The FDA recently approved the first drug therapy for SMA. Nusinersen is an antisense oligonucleotide (ASO), administered intrathecally that alters splicing of SMN2 pre-mRNA in order to increase the production of full length SMN protein (PMID:26515624). Many SMA clinical trials continue to assess the efficacy of various drugs and the potential for gene therapy (PMID 26823478). Clinical management by a multidisciplinary team is recommended (PMID: 17761659).
Review date: April 2017
Invitae is a College of American Pathologists (CAP)-accredited and Clinical Laboratory Improvement Amendments (CLIA)-certified clinical diagnostic laboratory performing full-gene sequencing and deletion/duplication analysis using next-generation sequencing technology (NGS).
Our sequence analysis covers clinically important regions of each gene, including coding exons, +/- 10 base pairs of adjacent intronic sequence in the transcript listed below. In addition, analysis covers the select non-coding variants specifically defined in the table below. Any variants that fall outside these regions are not analyzed. Any specific limitations in the analysis of these genes are also listed in the table below.
Based on validation study results, this assay achieves >99% analytical sensitivity and specificity for single nucleotide variants, insertions and deletions <15bp in length, and exon-level deletions and duplications. Invitae's methods also detect insertions and deletions larger than 15bp but smaller than a full exon but sensitivity for these may be marginally reduced. Invitae’s deletion/duplication analysis determines copy number at a single exon resolution at virtually all targeted exons. However, in rare situations, single-exon copy number events may not be analyzed due to inherent sequence properties or isolated reduction in data quality. Certain types of variants, such as structural rearrangements (e.g. inversions, gene conversion events, translocations, etc.) or variants embedded in sequence with complex architecture (e.g. short tandem repeats or segmental duplications), may not be detected. Additionally, it may not be possible to fully resolve certain details about variants, such as mosaicism, phasing, or mapping ambiguity. Unless explicitly guaranteed, sequence changes in the promoter, non-coding exons, and other non-coding regions are not covered by this assay. Please consult the test definition on our website for details regarding regions or types of variants that are covered or excluded for this test. This report reflects the analysis of an extracted genomic DNA sample. In very rare cases, (circulating hematolymphoid neoplasm, bone marrow transplant, recent blood transfusion) the analyzed DNA may not represent the patient's constitutional genome.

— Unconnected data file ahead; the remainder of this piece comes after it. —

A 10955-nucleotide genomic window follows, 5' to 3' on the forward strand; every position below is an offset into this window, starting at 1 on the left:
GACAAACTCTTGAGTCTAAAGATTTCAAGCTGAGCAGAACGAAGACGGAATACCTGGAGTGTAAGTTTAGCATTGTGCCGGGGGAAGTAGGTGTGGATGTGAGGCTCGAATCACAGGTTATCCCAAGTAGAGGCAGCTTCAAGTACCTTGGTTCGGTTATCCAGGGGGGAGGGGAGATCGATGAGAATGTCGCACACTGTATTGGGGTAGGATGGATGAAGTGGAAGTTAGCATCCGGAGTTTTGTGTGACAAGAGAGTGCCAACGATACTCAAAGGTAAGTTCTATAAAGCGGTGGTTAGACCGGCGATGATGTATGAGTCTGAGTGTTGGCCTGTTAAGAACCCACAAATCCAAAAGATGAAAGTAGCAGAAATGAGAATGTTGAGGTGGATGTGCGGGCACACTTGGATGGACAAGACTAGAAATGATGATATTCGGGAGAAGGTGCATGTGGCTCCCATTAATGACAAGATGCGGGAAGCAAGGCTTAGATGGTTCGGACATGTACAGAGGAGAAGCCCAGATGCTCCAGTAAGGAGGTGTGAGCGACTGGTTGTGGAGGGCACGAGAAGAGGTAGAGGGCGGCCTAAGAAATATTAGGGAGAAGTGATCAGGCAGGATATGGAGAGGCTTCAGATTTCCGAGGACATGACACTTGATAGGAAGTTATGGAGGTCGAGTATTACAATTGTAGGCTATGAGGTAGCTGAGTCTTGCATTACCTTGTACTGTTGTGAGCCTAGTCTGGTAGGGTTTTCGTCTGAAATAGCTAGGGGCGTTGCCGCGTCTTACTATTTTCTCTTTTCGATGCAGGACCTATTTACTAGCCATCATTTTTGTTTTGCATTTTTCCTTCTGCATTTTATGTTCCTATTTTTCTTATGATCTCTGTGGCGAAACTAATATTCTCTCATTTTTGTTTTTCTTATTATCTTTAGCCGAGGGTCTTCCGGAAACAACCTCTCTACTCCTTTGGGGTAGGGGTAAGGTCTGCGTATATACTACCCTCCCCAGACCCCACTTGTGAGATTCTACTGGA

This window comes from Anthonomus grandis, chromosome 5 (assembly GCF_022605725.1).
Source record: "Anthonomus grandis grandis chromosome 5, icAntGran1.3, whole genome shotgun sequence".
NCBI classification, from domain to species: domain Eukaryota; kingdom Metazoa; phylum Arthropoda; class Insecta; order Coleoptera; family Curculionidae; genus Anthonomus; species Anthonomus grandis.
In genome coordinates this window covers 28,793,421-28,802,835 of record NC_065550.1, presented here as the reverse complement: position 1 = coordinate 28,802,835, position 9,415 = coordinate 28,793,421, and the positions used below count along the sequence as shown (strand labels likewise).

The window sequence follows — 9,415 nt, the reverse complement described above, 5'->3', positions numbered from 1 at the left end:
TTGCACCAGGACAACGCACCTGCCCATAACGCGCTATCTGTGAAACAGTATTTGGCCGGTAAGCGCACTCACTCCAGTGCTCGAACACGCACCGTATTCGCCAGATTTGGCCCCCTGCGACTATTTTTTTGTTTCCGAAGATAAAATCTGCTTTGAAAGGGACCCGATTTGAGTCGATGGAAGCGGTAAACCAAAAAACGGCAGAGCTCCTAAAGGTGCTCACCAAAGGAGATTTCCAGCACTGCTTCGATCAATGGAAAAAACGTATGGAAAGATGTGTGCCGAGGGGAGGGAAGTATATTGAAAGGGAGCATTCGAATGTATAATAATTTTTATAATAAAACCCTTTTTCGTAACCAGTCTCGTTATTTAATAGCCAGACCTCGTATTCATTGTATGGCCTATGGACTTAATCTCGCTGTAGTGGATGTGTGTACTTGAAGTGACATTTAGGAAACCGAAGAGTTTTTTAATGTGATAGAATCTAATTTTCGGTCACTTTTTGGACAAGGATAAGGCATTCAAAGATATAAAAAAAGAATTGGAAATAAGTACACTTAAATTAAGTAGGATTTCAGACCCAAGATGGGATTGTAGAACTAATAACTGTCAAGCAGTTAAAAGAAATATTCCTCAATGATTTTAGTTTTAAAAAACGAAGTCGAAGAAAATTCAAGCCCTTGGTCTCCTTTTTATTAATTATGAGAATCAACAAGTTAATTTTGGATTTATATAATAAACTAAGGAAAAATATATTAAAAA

|Gene||Transcript reference||Sequencing analysis||Deletion/Duplication analysis|
|SMN1, SMN2*||SMN1: NM_000344.3, SMN2: NM_017411.3|
*SMN1, SMN2: The SMN1 gene is identical to the SMN2 gene with the exception of exon 8 (typically referred to as exon 7). This assay unambiguously detects SMN1 exon 8 copy number and sequence variants. Sequence variants outside of exon 8 will also be detected, but this assay cannot determine whether the variant is located in SMN1 or SMN2. SMN2 exon 8 copy number will be reported for individuals with a positive result in SMN1. CNVs in exons 1-7 of SMN1 or SMN2 (typically referred to as exons 1-6 in the literature) will not be reported. This assay cannot detect silent carriers (individuals that have 2 functional copies of SMN1 on one chromosome and zero copies on the other). Therefore a negative result for carrier testing greatly reduces but does not eliminate the chance that a person is a carrier.